The situation can create mixed emotions, and your decision to open your home to a parent or in-law is commendable. Adult children shoulder this responsibility for many reasons — love, respect, a sense of duty, or all the above.
Everybody — not just Mom or Dad — sacrifices some freedom and independence, as tough questions need to be answered: “Who will take care of Mom?” “Can the boys double up so Grandpa can have the back bedroom?” “Is it still possible to take that two-week vacation we’ve been planning or should we postpone it until…?” Unfortunately, these types of issues can take their toll on you, your spouse, your parent, and your children.
Who are the family members who provide care? According to statistics compiled by the National Family Caregivers Association:
- They total more than 65 million people, 29% of the U.S. population are in care giving roles.
- They spend an average of 20 hours per week providing care.
- Most are women (nearly seven out of ten).
- The typical family caregiver is a 49-year-old woman caring for her widowed, 69-year-old mother.
- Some are not adults: 1.4 million children ages 8 to 18 provide care for an adult relative.
Some caregivers pay a high price… financially, emotionally, and physically. Nearly half (47%) report an increase in care giving expenses, which averages $5,531 annually.
Just as bad, nearly a quarter (23%) of caregivers report that their own health is poor, and between 40% and 70% have clinically significant symptoms of depression, far above the national average.
What can you do? It is important to protect the financial security and physical and emotional health of all generations in your household when a parent or in-law comes to live with you. Consider the following:
- Seek community help and outreach. There are a number of sources for emotional, informational and financial support for caregivers today. A good place to start is with your county or municipal government.
Or contact the Administration on Aging of the U.S. Department of Health and Human Services by calling clicking on the link above or calling (202) 619-0724.
- Look into Medicare Supplement Insurance. Medicare does not pay all the bills, and our individual medical costs generally tend to soar as we age. Find out how a Medicare Supplement policy on your retired family member can protect the assets of all members of the family.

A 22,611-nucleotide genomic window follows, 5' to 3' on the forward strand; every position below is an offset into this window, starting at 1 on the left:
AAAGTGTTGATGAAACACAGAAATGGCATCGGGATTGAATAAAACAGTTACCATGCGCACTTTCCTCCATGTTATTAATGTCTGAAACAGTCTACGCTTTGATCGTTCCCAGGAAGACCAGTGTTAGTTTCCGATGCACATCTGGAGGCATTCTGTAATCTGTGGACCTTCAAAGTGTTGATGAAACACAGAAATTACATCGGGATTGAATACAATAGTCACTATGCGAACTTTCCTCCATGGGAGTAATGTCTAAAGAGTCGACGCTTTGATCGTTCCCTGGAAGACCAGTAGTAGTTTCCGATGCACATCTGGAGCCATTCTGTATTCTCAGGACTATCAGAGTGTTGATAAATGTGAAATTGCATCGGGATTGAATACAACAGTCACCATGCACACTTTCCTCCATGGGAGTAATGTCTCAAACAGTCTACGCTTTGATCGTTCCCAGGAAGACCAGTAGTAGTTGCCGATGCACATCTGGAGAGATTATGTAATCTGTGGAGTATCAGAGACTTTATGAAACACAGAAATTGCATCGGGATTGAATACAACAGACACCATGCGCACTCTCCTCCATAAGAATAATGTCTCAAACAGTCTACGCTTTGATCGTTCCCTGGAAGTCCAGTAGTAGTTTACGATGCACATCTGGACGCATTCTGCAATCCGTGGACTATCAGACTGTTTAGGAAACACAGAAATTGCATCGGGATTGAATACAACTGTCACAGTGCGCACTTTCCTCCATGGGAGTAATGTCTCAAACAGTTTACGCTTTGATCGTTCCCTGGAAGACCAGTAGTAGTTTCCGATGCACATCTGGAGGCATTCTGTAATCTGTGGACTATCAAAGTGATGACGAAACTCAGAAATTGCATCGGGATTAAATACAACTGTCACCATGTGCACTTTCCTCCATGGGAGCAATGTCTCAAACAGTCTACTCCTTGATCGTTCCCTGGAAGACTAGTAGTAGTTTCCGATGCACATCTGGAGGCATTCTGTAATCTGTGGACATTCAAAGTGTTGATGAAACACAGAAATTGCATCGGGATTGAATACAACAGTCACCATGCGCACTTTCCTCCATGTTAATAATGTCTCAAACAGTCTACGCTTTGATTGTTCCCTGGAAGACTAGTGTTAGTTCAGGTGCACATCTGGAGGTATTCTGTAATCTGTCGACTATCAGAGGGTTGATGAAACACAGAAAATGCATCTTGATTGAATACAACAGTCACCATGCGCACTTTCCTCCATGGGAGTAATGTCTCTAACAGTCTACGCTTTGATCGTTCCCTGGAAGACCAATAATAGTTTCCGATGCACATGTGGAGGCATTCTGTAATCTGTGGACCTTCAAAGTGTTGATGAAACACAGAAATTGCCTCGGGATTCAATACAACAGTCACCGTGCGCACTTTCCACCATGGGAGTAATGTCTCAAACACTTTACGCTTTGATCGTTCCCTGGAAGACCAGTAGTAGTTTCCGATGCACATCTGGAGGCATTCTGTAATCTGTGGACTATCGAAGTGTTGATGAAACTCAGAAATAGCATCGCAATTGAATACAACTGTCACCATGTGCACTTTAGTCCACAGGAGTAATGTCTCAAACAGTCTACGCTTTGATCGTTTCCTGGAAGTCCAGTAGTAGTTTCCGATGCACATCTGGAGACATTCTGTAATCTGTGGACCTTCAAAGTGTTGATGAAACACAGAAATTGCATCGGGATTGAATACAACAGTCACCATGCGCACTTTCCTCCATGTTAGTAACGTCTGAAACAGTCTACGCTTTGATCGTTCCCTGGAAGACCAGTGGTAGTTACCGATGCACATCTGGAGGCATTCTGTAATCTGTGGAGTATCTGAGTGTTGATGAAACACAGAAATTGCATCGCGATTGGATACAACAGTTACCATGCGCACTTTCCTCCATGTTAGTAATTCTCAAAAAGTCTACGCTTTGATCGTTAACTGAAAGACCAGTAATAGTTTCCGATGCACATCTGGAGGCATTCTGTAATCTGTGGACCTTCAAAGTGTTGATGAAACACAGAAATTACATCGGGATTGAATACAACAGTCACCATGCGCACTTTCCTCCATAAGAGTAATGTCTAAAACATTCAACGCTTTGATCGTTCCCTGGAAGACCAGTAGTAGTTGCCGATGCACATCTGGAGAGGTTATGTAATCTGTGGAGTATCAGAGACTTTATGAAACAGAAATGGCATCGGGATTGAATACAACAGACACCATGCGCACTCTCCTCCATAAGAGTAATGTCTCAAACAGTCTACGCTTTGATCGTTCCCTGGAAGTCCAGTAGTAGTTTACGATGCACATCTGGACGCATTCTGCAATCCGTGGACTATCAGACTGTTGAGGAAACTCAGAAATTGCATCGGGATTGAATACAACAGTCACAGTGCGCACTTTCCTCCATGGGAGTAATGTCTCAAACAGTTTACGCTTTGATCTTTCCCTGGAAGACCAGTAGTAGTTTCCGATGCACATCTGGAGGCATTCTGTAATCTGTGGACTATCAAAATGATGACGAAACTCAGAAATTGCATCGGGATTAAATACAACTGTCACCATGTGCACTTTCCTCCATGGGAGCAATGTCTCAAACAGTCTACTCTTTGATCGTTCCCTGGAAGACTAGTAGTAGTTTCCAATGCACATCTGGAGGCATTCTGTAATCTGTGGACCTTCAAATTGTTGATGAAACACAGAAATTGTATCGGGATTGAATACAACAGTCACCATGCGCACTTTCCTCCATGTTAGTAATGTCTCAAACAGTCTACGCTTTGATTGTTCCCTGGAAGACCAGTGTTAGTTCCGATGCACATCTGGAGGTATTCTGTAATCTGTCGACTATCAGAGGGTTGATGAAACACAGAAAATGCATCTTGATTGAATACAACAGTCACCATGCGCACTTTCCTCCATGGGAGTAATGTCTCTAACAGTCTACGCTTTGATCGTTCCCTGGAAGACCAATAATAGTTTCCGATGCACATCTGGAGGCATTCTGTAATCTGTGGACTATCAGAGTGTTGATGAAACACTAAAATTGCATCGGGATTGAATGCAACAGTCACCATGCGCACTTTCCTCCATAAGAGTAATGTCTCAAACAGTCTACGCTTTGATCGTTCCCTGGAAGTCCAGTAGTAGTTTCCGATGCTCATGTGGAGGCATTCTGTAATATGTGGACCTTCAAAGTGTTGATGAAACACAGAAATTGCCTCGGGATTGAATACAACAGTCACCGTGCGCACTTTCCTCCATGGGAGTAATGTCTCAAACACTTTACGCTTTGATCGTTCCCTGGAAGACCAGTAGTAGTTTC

- Consider Long-term Care Insurance. This can be one of the most important purchases the adult children or an aging parent makes. Benefits can help pay for nursing home care and for home services.
Many adult children purchase LTC coverage for their parents.
Key: Coverage must be purchased while the insured is relatively healthy. Also, the younger the age of the insured, the lower the annual premium, so it is best to buy it now rather than wait.
- Get good legal advice. Even if a parent lives under your roof, you may not have the authority to make financial decisions on his/her behalf. Even in an emergency, you cannot write checks, access funds or make critical health care decisions without legal authorization. Plus, care often involves more than physical needs. According to Census Bureau statistics reported in Caring Transitions, 16.4 million Americans suffer “from cognitive limitations and mental/emotional illness.”
That is why you should discuss establishing contingent powers of attorney in advance of need. The same goes for a health care power of attorney. Additionally, review your own wills and those of your parents. Look into trust arrangements and other tools to protect all the generations. Meet with an attorney to discuss options.
- Life insurance. When a parent moves in with you, your family responsibilities increase. Therefore, you should review your life coverage and that of your spouse. If you die prematurely, additional life insurance can help make sure that the members of your immediate family as well as your extended family maintain their standard of living.
- Map out a long-term, comprehensive strategy. Depending on your family’s situation, you may need to develop a strategy for college funding for children, as well as your own retirement and estate planning. Think about the big, long-term picture.
The bottom line: Perhaps your own children are grown. Or you may be a member of what is known as the “Sandwich Generation,” caught in the middle between the costs of raising your children and the costs of helping your aging parents. Either way, when a parent needs help, it can be a time of unexpectedly high financial responsibilities. Taking these and other steps can help you meet those responsibilities to yourself and to your loved ones.